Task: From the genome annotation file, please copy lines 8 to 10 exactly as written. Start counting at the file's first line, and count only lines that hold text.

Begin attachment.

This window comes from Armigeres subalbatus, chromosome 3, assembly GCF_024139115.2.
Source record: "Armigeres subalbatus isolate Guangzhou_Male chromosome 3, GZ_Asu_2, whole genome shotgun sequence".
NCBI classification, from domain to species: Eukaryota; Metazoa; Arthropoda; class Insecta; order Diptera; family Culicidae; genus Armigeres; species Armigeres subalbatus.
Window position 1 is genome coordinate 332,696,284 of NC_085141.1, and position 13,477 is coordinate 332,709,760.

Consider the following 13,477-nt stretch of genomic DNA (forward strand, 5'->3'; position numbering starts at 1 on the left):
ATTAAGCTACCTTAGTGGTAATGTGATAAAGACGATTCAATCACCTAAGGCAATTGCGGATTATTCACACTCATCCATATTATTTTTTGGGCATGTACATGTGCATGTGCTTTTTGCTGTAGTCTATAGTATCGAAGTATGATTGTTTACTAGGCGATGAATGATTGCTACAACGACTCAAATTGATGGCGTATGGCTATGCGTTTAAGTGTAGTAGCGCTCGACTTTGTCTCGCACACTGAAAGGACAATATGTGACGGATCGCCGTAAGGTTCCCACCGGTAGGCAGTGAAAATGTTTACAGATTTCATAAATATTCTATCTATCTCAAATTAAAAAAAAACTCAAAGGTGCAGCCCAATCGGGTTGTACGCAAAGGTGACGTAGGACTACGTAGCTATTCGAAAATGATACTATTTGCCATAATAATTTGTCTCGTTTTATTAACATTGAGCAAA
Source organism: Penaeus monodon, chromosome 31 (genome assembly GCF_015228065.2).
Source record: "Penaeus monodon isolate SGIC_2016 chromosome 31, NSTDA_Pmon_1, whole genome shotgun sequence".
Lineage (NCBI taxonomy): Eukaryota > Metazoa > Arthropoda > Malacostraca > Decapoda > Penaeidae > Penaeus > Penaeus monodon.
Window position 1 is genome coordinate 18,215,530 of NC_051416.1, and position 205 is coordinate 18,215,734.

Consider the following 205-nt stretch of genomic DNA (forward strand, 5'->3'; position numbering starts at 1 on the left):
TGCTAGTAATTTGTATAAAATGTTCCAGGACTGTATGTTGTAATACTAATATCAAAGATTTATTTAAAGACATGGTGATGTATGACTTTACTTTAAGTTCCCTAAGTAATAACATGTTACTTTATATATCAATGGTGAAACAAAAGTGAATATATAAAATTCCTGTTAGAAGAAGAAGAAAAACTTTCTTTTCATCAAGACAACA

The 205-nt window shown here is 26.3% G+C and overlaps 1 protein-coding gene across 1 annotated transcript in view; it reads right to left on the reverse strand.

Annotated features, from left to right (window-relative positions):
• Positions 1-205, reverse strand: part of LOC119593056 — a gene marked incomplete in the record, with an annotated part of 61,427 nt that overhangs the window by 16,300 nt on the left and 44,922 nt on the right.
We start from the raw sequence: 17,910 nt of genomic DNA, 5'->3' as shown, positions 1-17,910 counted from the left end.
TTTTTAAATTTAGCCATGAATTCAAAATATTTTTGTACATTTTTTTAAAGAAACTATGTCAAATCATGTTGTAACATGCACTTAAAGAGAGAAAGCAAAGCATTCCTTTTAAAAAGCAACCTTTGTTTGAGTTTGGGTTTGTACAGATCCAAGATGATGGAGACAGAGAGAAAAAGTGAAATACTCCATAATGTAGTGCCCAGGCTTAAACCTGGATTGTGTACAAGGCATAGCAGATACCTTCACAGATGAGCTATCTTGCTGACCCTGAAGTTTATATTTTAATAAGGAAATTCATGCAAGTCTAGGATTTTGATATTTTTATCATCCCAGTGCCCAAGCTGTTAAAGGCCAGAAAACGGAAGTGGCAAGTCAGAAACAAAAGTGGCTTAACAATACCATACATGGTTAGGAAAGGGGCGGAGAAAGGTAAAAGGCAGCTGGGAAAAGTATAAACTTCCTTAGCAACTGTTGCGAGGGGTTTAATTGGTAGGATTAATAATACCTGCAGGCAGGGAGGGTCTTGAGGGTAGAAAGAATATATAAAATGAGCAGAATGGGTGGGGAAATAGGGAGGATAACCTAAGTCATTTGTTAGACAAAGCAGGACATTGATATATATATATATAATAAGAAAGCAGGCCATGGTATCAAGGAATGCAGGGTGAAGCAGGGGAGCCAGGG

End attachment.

Source record: "Penaeus monodon isolate SGIC_2016 chromosome 31, NSTDA_Pmon_1, whole genome shotgun sequence".
Lineage (NCBI taxonomy): Eukaryota > Metazoa > Arthropoda > Malacostraca > Decapoda > Penaeidae > Penaeus > Penaeus monodon.
Window position 1 is genome coordinate 18,215,530 of NC_051416.1, and position 205 is coordinate 18,215,734.